Seeds Are Safe in Your Cupboard, but That’s Not What Seeds Are For

Woman in garden looking at plant.

My wife and I planted a garden this month. Squash, cucumbers, pumpkins, watermelons, bell peppers, and strawberries. I figure that before I risk raising a child, I should at least be able to raise a few plants. We’ll see how it goes. Seeds are interesting things, though. As I’ve tried to grow them in the past I’ve noticed something I find rather counter-intuitive: When left alone, most seeds just don’t die. They’re resilient. Stash them on a shelf for two, three years, and they’re still good to plant. But once they’ve sprouted, that new plant is much more vulnerable than it would have been had it just stayed as a seed. Now, it can die hard, and die fast.

The vulnerability of potential

An acorn.
Seeds are safe when they’re not planted. But that’s not what seeds are for.

Seeds, though resilient, are pretty much useless unless you plant them. They don’t do anything. I mean, I guess you can eat some of them (pumpkins, sunflowers, peanuts), but ultimately their purpose is to bare fruit.

But as soon as you plant that seen, you’re putting it in danger. That’s kind of surprising to me. You’d think that as you nourish a seed into a plant, it’d only get stronger and stronger, right? Wrong. As soon as that seed starts to unlock its potential, failure looms large. It sheds its protective casing, and reaches for the sky.

In order for a seed to fulfill the measure of its creation, it must be planted and therefore be placed in harm’s way. 

What Alma 32 adds

A young sapling.

Alma 32 treats the word of God as a seed, so we’re going to roll with that example. But keep in mind what the ‘seeds’ in your life might be.

The word of God (books of scripture) sitting on a shelf is just as useful as an unplanted seed. Its potential is enormous, but it’s useless until you crack it open and start to study. Once you do start to study, a few things happen. Alma 32:30 says,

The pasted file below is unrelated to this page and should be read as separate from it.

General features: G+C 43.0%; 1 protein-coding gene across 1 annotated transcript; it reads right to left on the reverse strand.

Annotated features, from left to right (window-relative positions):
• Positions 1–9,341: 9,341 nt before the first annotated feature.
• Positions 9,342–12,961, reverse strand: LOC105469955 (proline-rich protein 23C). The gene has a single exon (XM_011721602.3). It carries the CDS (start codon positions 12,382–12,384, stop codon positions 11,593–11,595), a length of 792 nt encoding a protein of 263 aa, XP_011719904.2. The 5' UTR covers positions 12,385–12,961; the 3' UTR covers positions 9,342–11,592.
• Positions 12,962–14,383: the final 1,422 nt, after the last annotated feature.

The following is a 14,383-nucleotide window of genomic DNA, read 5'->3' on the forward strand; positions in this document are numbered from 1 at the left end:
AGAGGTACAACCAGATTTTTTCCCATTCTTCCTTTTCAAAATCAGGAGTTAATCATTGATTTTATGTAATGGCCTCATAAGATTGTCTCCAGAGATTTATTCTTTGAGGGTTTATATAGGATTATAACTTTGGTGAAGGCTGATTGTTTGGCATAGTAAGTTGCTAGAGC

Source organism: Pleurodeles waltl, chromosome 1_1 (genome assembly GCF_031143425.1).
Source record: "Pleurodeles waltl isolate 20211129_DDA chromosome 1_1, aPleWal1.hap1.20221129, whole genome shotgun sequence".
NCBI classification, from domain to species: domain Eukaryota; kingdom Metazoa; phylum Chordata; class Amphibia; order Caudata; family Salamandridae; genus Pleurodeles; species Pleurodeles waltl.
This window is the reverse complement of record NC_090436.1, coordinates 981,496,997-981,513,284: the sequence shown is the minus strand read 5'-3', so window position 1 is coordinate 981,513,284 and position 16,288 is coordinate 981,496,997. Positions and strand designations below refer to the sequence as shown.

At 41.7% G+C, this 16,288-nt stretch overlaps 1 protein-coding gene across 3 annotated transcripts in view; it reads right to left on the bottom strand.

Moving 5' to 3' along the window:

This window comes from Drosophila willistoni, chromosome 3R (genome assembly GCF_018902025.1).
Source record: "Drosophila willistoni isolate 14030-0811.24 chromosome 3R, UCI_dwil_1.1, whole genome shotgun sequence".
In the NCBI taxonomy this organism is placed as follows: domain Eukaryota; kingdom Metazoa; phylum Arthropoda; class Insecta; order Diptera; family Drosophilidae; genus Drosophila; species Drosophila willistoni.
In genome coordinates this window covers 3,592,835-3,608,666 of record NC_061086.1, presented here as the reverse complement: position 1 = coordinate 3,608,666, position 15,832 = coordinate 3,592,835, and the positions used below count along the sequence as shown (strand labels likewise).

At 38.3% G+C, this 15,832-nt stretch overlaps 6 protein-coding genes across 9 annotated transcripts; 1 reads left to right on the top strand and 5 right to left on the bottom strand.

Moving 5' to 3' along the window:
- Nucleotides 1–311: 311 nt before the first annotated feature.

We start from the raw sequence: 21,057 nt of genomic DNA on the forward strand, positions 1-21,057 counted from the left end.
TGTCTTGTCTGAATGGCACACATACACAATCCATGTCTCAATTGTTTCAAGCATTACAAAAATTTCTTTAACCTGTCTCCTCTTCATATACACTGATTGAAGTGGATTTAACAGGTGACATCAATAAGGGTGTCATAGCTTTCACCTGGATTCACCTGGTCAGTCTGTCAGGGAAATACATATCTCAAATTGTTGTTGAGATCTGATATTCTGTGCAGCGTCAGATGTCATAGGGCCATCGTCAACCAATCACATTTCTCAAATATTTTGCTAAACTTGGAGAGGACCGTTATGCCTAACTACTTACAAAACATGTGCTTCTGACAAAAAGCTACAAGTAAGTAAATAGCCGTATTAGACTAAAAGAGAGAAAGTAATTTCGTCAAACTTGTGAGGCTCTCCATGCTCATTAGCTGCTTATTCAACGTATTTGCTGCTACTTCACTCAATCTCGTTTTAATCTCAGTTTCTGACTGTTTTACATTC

But behold, as the seed swelleth, and sprouteth, and beginneth to grow, then you must needs say that the seed is good; for behold it swelleth, and sprouteth, and beginneth to grow.

OK, so at the very least we know that the seed is viable. It’s growing. What is it growing into? We can’t be sure yet, but it’s a good seed. Something is happening.

And now, behold, will not this strengthen your faith? Yea, it will strengthen your faith: for ye will say I know that this is a good seed; for behold it sprouteth and beginneth to grow.

… And now, behold, is your knowledge perfect? Yea, your knowledge is perfect in that thing, and your faith is dormant; and this because you know, for ye know that the word hath swelled your souls, and ye also know that it hath sprouted up…

There’s an exchange of dormancy going on here. First, the potential within the seed is dormant, and faith is active. Once we plant the seed and start to see it grow, we no longer have faith that the seed is viable, because we see it growing before our eyes. We have knowledge. Now, faith (in that aspect of growth) is dormant and growth is active. But our journey isn’t over yet.

…and now behold, after ye have tasted this light is your knowledge perfect?

Behold I say unto you, Nay; neither must ye lay aside your faith, for ye have only exercised your faith to plant the seed that ye might try the experiment to know if the seed was good.

All we’ve done so far is plant the seed. We haven’t seen the fruit yet, we just know the seed is growing. So faith does not cease to exist, it just transitions into its next natural stage.

Levels of faith

Stairs representing levels of faith.